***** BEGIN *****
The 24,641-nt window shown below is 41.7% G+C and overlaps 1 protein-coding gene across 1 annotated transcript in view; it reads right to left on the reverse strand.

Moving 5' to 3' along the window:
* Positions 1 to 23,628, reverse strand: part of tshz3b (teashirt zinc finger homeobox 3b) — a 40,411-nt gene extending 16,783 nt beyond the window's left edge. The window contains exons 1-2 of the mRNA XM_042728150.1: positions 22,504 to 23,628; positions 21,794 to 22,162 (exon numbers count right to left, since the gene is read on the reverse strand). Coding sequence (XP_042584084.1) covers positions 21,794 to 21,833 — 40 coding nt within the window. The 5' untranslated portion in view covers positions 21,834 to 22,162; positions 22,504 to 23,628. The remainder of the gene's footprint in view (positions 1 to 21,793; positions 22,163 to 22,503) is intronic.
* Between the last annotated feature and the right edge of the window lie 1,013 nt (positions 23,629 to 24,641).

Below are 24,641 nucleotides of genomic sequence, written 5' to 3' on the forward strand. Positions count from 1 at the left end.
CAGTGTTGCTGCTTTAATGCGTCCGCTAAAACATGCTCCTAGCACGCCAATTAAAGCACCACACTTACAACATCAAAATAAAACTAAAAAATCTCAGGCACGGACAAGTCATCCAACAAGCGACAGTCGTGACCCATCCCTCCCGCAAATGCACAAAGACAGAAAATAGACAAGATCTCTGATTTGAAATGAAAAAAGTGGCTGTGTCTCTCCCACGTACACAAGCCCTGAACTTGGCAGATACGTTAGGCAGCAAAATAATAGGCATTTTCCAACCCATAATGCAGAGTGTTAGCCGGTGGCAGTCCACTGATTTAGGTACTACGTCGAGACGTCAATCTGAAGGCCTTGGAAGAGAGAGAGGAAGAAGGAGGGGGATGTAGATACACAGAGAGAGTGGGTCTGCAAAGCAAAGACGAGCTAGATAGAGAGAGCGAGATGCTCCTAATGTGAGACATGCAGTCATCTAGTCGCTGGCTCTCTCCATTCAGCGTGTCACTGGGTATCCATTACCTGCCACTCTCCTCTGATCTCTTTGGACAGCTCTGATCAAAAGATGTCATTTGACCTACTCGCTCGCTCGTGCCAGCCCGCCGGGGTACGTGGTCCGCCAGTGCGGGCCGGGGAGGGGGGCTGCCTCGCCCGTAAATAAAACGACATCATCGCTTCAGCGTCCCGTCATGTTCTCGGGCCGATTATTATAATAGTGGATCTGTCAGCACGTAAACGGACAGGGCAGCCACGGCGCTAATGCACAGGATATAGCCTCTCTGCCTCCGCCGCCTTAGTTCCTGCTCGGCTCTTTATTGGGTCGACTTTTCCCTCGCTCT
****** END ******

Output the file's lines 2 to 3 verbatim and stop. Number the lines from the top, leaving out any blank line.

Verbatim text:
Moving 5' to 3' along the window:
* Positions 1 to 23,628, reverse strand: part of tshz3b (teashirt zinc finger homeobox 3b) — a 40,411-nt gene extending 16,783 nt beyond the window's left edge. The window contains exons 1-2 of the mRNA XM_042728150.1: positions 22,504 to 23,628; positions 21,794 to 22,162 (exon numbers count right to left, since the gene is read on the reverse strand). Coding sequence (XP_042584084.1) covers positions 21,794 to 21,833 — 40 coding nt within the window. The 5' untranslated portion in view covers positions 21,834 to 22,162; positions 22,504 to 23,628. The remainder of the gene's footprint in view (positions 1 to 21,793; positions 22,163 to 22,503) is intronic.